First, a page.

Best Practices for Application Data Protection and Fraud Prevention

August 17, 2021
7 min read time
Best Practices for Application Data Protection and Fraud Prevention


It should perhaps go without saying that software security is the number one threat facing many companies in this technological age.

With data now the most important asset that companies own and need to protect, security is one area that you can ill afford to compromise on. For this reason, you must develop strategies for securing data specifically, over and above protecting the rest of your IT systems and code.

With software security being so incredibly complex and data so vital to the lifeblood of most organizations, even the most secure of companies can’t take their data security for granted. You must constantly ensure that security is maintained since even one slip-up can have dire consequences. However, the following best practices can play a part in protecting your company from these threats.

Audit and organize your data

Data is more than just a collection of information – it has a purpose and a structure that allows systems to function, process, or learn from. One of the biggest reasons companies are unable to fully secure their data is because they do not fully understand how it is stored and used in their own software. 

Understanding how you make use of data across your different systems will allow you to design your data storage to meet your security requirements. 

Do not rely on one big data store that gets duplicated across systems. Instead, segment data between different systems, each with a unique data structure that suits that system. This helps ensure that a system only has access to the data that it needs to function. Data unnecessary to an application should be stored in a data warehouse rather than in that application’s data storage. 

Keep a firewall

Any security system is only as strong as its weakest link. Firewalls are designed to defend what is typically the weakest link in a secure system: the ingress/egress. Firewalls monitor the flow of traffic into and out of an organization and can close the door on undesirable external agents trying to get in or internal staff trying to access undesirable content externally. 

When it comes to data protection, they serve an especially important role. Whereas many systems might be live on the internet and exposed to the outside world, data should always sit inside a secured network with very restrictive access controls permitting access only to certain systems and people. This access is handled by firewalls.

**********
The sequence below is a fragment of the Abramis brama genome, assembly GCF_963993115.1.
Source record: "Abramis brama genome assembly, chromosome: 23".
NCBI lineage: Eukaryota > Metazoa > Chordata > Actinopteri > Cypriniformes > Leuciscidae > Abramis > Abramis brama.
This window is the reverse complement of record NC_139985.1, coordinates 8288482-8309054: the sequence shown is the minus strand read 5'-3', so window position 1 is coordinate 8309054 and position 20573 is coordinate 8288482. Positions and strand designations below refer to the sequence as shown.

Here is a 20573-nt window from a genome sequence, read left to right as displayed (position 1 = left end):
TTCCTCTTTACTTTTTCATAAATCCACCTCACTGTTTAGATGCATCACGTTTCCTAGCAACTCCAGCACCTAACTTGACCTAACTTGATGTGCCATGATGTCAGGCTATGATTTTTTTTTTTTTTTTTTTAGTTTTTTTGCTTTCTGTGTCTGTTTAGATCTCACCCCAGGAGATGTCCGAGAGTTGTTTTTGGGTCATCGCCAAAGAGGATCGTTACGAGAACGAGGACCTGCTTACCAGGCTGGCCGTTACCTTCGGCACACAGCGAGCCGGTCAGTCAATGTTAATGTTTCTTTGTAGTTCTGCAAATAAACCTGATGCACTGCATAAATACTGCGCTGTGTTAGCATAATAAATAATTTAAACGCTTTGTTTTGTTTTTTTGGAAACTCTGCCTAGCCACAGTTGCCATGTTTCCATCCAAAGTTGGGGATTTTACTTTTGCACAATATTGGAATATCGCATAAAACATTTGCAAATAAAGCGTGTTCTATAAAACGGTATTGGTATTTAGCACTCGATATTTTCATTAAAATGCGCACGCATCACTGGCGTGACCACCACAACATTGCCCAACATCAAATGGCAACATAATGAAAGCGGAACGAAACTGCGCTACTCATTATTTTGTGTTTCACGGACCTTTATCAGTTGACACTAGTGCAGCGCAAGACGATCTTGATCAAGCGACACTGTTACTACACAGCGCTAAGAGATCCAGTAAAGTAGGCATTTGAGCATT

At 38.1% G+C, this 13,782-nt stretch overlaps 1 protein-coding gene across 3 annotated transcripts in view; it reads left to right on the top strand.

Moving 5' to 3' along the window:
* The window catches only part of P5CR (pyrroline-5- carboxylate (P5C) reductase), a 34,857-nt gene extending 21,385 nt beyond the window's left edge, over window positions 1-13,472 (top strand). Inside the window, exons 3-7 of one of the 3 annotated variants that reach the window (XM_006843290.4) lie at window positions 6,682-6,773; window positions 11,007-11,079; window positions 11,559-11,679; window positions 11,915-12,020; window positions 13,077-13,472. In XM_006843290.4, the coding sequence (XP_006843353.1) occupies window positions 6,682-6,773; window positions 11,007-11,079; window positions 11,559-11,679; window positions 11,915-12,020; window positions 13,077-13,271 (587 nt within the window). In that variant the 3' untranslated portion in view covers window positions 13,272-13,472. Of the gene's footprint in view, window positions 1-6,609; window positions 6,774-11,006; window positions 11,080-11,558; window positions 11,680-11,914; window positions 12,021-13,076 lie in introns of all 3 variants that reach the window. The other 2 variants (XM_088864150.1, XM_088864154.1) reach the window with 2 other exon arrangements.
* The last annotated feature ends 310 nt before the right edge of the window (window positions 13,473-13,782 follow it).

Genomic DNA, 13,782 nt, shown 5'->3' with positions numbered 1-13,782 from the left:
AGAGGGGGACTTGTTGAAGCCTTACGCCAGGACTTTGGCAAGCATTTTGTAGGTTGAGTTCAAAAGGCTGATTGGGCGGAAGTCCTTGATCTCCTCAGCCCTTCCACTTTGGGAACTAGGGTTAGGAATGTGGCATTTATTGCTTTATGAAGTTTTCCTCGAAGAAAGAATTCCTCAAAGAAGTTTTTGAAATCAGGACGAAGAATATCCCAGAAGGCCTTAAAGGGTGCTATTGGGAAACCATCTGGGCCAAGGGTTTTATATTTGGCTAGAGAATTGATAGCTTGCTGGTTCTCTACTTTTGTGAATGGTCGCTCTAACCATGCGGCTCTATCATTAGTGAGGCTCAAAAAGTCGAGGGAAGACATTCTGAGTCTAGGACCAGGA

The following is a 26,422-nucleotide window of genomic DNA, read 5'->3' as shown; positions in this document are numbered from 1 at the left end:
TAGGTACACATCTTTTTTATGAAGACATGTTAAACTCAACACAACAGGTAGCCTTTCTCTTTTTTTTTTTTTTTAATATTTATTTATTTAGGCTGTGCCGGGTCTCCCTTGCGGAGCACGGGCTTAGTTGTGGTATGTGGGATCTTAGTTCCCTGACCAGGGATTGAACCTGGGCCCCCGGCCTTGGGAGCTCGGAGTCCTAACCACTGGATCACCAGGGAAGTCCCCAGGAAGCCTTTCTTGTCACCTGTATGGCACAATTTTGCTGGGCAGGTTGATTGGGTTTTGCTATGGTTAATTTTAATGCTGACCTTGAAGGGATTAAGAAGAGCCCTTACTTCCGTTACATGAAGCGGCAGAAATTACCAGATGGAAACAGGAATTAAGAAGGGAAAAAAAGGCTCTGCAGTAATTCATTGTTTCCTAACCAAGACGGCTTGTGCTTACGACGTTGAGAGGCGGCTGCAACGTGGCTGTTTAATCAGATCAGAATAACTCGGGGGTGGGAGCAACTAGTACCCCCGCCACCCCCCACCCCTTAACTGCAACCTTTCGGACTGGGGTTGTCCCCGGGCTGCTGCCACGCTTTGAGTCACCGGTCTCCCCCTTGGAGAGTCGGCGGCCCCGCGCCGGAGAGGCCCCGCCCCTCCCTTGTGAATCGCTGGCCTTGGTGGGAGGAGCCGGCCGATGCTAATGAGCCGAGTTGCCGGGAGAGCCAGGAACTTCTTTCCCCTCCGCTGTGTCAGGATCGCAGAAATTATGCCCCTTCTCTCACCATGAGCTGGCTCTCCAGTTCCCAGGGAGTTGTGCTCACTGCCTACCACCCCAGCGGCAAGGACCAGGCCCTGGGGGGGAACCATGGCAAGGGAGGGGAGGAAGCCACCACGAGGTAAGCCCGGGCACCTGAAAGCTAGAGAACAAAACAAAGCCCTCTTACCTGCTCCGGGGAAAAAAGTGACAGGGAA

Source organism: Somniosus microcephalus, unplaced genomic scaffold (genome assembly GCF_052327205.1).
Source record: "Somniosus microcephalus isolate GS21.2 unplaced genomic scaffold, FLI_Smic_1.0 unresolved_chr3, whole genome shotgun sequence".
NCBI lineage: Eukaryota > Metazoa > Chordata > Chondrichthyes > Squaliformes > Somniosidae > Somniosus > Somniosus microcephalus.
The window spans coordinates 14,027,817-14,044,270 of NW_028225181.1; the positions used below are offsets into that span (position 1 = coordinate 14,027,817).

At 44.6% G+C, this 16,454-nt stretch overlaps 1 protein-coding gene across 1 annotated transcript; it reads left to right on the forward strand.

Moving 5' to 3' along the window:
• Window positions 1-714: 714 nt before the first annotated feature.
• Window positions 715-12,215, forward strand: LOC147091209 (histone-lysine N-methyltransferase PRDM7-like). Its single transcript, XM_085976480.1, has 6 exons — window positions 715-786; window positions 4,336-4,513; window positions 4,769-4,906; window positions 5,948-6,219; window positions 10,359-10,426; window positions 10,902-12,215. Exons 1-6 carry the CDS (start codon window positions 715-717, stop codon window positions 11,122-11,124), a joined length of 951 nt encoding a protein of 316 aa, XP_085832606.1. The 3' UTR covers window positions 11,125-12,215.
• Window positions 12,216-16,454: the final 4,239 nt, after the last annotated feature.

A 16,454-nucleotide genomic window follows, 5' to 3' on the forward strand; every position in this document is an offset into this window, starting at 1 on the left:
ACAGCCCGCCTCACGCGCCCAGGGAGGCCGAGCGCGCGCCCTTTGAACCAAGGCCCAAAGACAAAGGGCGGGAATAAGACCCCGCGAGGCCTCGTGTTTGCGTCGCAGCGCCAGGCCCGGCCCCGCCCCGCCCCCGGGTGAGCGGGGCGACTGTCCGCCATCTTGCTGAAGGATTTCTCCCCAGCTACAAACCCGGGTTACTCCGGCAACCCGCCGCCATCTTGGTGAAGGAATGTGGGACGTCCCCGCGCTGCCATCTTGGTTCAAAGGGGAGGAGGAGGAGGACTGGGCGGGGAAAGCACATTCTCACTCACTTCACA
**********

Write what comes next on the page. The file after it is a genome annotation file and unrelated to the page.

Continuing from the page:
You should ensure that your firewalls are kept up-to-date and use the strictest access permissions possible while maintaining functionality and a good experience for the systems and people that are permitted access. 

Encrypt your data

With data being such an important resource, must be protected from prying eyes – whether innocent or malicious. This is why encryption is needed. Data encryption translates data into another form or code so that only people with access to a secret key (formally called a decryption key) or password can read it. Encrypted data is commonly referred to as ciphertext, while unencrypted data is called plaintext. 

Currently, encryption is one of the most popular and effective data security methods used by organizations to keep confidential and critical customer data secure. Even if organizations are somehow compromised, data encryption prevents would-be attackers from making sense of the data and therefore unable to do anything with it. 

There are two main types of data encryption: asymmetric encryption, also known as public-key encryption, and symmetric encryption. 

Asymmetric Encryption is typically used to authenticate data using digital signatures, that take the form of public and private keys. A digital signature is a mathematical technique used to validate the authenticity and integrity of a message, software, or digital document. It is the digital equivalent of a handwritten signature or a stamped seal. 

Based on asymmetric cryptography, digital signatures can provide assurances or evidence of the origin, identity, and status of an electronic document, transaction, or message, as well as acknowledge informed consent by the signer. There are multiple mathematical algorithms that you can use to create these signatures and software that works with them.

These digital signatures form public and private keys, one which is shared between two systems and one that only the other system knows. The public key is often used for encryption with the private key then used to decrypt the received message, though you can use them interchangeably. When a message is encrypted with one key, it can only be decrypted with the other. 

Symmetric Encryption is similar, except that the process uses only one private key to do both the encryption and decryption. It is often seen as more vulnerable because it uses only one key, but it still works effectively because the key remains private. You can use a mixture of asymmetric and symmetric encryption across your systems to maximize your encryption security.

Restrict access to sensitive data

You can minimize your exposure to risk by making your data accessible only to people who need it. This might include most of your organization, or only a handful of people, depending on how sensitive and valuable the data is. By doing this, you can reduce the risk of individuals in your organization having too much power, which would be a severe vulnerability if they ever become compromised, for example by a phishing attack.

This might initially prove difficult if your IT staff or software engineers are used to having a wide access to systems and data. However, the benefits of committing to a distributed approach to data storage and access are undeniable and well worth the effort. 

Keep software up to date